Church Views

are mega-churches biblical?

Rick Warren says mega-churches are biblical. He claims that the first church was five times bigger than Saddleback, and grew to over 100,000 people in the first twenty years. “Where did the more than 100,000 people attending the first church in Jerusalem meet?…’They met in different courts,’ Warren underlined. ‘Notice: one church, multiple locations. One church, multiple venues… That’s a biblical concept.'” But there’s a huge flaw in this thinking, and it speaks to a key issue in the multi-site movement.

Here’s the flaw. The Book of Acts is the story of how The Church (big-C) began. It started with the Apostles and a group of about 120 (Acts 1:15), added 3,000 on Pentecost (2:41), and from there “the Lord added to their number daily those who were being saved” (2:47). They were not attending a local Jerusalem church. They were The Church.

Warren accuses “those who say the megachurch era will die out of not knowing church history,” but you have to ask: is that any different than misinterpreting church history? To illustrate the flaw in his thinking, picture an org chart of the early Church: Christ is the first, top box, branching out to the Apostles, the 120, the 3000, 10,000, etc. This is The “big-C” Church. Eventually it branches off into local “small-c” churches, like Corinth, and Ephesus and then to the Catholic Church and then to the 2nd Baptist Church of Smithville and then to a Saddleback Church.

Warren’s comparison bumps Saddleback up a level to the box of The Church, with Saddleback multi-sites in the local church boxes. I’ll let you decide who’s at the top of that chart. (I’m not saying Warren puts himself there by any means. It’s just the logical conclusion of the analogy he’s using.)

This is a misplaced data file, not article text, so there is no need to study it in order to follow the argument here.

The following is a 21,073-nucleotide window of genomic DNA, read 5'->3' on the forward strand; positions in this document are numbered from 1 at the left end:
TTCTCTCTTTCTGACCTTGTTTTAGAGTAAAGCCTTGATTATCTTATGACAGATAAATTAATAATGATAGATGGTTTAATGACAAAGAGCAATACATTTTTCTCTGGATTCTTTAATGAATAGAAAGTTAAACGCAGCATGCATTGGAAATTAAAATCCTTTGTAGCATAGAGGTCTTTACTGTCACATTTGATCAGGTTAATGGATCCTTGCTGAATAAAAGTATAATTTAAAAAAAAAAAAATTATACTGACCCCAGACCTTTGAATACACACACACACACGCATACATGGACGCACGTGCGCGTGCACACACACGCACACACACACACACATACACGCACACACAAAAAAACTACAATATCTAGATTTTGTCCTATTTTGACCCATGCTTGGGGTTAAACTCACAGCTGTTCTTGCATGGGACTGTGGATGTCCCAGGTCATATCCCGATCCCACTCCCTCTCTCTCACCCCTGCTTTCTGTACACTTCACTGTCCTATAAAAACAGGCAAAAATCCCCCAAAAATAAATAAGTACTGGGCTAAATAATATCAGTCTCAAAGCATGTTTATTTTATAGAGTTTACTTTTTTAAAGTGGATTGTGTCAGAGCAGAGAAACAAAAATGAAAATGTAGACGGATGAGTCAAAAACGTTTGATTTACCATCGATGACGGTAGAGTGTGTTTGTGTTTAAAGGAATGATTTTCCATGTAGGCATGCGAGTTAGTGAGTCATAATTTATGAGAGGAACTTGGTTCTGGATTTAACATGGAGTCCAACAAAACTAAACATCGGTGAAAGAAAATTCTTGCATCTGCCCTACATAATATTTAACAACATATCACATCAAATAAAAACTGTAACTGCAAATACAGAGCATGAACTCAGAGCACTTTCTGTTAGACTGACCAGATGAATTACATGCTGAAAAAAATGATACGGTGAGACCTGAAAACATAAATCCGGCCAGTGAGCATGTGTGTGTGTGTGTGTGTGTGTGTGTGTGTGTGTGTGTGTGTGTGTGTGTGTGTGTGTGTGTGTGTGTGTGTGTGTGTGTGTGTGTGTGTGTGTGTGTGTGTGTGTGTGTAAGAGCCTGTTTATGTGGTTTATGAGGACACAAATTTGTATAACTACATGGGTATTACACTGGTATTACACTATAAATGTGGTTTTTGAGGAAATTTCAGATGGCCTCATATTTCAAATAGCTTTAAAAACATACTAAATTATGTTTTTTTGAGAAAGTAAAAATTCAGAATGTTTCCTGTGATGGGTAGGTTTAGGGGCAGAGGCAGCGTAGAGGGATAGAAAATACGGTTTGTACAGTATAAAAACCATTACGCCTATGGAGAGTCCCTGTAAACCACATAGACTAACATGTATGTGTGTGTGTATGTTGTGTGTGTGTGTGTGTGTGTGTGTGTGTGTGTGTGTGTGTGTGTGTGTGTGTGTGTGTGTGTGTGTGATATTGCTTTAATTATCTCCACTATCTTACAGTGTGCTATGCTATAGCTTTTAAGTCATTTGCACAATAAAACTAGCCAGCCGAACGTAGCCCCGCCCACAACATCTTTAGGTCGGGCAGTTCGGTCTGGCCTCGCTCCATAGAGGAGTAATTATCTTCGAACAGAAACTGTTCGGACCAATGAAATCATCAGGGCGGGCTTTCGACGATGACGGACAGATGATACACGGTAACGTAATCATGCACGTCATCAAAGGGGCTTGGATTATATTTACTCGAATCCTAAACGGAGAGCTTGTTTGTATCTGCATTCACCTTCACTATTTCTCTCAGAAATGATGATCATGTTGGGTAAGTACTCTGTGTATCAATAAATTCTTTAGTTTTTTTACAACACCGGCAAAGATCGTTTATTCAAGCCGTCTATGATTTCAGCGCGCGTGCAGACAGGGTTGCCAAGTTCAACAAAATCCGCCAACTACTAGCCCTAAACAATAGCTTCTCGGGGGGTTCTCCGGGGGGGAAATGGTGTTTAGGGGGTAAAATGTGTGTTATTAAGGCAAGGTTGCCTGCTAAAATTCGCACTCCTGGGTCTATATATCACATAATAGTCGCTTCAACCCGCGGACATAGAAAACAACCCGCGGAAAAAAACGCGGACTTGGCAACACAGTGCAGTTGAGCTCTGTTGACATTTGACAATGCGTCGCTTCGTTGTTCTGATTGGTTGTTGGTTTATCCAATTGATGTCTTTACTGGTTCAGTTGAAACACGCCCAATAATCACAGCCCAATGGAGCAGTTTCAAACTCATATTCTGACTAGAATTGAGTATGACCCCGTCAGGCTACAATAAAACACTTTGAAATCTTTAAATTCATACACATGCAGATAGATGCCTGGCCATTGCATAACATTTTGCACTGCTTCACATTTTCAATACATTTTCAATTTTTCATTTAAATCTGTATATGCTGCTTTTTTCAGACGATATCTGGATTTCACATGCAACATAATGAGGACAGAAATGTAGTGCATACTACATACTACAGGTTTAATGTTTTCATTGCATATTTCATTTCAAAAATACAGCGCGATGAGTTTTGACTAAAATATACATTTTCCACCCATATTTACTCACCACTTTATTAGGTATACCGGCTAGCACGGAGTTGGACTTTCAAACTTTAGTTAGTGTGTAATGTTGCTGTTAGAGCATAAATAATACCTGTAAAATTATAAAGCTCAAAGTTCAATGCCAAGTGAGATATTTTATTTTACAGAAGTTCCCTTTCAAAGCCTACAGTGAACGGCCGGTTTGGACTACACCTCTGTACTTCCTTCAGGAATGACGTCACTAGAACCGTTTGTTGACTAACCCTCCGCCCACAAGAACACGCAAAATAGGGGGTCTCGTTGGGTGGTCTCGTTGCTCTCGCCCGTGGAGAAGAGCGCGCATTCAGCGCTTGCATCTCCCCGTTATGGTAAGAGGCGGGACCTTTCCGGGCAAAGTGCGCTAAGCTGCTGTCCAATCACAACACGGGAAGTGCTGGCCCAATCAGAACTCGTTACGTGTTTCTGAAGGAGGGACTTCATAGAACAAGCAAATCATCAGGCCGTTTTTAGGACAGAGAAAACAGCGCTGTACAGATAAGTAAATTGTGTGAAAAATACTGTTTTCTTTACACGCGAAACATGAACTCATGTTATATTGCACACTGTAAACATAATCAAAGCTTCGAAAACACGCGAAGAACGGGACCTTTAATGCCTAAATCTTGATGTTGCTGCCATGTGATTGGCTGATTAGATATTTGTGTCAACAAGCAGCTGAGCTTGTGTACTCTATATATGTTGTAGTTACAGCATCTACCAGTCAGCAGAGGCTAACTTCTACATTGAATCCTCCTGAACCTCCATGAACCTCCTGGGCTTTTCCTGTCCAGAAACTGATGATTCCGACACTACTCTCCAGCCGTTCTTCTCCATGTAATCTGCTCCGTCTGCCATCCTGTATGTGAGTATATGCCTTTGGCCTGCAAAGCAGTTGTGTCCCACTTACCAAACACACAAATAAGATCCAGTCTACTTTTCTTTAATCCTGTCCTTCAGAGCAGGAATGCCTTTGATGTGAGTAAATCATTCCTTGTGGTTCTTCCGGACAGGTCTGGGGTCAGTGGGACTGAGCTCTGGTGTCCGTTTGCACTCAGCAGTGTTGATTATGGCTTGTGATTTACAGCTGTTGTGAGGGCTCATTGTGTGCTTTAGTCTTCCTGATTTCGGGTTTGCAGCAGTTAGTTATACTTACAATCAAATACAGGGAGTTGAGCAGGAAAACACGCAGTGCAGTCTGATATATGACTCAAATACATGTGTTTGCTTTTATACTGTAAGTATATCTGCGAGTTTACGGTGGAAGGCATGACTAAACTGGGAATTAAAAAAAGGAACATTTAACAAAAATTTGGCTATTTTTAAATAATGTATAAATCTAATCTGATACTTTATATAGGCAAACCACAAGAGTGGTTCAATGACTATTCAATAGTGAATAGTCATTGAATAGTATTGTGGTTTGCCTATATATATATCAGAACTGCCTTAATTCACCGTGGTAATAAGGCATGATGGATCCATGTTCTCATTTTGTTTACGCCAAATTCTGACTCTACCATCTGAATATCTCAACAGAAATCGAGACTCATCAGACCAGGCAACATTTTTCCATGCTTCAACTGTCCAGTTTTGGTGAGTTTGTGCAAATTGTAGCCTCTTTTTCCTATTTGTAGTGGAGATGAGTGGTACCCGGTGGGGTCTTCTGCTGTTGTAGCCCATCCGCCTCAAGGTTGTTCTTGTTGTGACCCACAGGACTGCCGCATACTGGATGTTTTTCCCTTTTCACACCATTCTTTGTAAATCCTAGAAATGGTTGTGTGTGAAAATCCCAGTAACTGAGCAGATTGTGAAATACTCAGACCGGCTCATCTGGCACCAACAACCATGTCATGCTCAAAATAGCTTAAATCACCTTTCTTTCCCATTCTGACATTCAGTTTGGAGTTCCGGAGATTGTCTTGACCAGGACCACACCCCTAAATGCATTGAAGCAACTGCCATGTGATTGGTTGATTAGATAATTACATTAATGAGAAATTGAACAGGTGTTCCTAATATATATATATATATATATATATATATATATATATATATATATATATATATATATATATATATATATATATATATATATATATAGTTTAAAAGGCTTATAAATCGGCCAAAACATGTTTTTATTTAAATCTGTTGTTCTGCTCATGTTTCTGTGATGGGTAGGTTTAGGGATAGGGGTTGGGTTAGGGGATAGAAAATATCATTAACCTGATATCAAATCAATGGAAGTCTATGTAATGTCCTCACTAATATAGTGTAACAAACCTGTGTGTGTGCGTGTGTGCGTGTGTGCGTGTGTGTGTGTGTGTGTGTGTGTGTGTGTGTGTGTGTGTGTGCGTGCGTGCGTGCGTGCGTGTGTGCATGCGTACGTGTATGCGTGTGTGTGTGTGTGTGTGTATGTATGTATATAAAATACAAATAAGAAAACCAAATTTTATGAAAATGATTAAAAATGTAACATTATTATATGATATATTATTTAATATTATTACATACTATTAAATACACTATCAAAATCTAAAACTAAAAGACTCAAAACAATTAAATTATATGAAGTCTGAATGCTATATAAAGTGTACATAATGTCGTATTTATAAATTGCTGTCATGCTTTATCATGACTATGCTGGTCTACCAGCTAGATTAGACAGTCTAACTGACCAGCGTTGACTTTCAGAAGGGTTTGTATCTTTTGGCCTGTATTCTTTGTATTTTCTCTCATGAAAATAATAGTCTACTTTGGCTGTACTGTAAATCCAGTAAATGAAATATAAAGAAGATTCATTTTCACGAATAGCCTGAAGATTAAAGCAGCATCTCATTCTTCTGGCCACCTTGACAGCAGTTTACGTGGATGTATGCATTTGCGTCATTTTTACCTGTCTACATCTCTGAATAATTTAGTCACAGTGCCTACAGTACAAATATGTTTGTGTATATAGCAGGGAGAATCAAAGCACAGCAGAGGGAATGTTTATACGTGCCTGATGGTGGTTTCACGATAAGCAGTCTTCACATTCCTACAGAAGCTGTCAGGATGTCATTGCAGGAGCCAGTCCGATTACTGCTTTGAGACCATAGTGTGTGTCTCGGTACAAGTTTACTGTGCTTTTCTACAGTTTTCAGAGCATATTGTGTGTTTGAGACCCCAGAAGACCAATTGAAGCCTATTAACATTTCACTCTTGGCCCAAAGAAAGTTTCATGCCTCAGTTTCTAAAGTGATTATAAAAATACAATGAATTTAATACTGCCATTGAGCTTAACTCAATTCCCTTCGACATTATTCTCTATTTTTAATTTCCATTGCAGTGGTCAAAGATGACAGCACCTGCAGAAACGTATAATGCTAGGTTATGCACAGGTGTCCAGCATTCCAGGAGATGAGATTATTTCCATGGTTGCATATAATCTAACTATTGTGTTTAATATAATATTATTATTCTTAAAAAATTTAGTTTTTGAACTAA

It appears to be pastors and “leaders” who are most interested in this hierarchical structure which creates a box for their small-c church on the Big-C Church Org Chart. But The Church which began after Jesus’ ascension continues growing today, now with millions of believers at “multi-sites” in every country of the world and nearly every language. It’s actually less like an org chart and more like a family tree, where all of us – including the people of Saddleback – are part of the spreading branches that find their source in Christ.

5 thoughts on “are mega-churches biblical?

  1. Jan,
    You’ve knocked this one out of the park. Too many mega-church pastors want to view their ecclesiology through a twisted view of the beginning of the first century church – ignoring the reality of a church that grew through oppression and scattering. That doesn’t fit their narrative.

    Oh. And I’m glad the comments are now working again.



    1. Thank you for coming back to comment. Yes, there’s a lot of making the Bible support what we want to do, and very little critical thinking by people in the pews, unfortunately. Thanks for the reminder about persecution & scattering of the “big-C” Church. That definitely doesn’t work for today’s “small-c” church…


  2. Jan, I thnk you’re spot on with this assessment. I find a huge issue with the focus being on a small-c church. Warren’s perspective on this simply serves to illustrate the problem. Individual faith communities in the U.S. are operated as small businesses…an organization instead of an organism. That’s how I see the multi-site movement: a pastor functioning as a CEO and attempting to franchise his business. This leads to a competition perspective, like the “us vs. them” effect of denominationalism, that skews our realization that there’s only one Church, and all Beleivers are part of it together. On the same team, so to speak.

    Perhaps another contributing factor is that most seminaries (I speak from experience) train their students to be business leaders, not scholars. The “church growth” mentality draws us away from presenting the Gospel and sheparding the flock, and focuses on filling the seats in a sanctuary; essentially, getting more customers for the business. America tries to run everything as a business, and the Church is an excellent example of something that was never designed to operate that way.

    Great post (and I’m glad you fixed the comment issue…I tried to comment yesterday to no avail).


Comments are closed.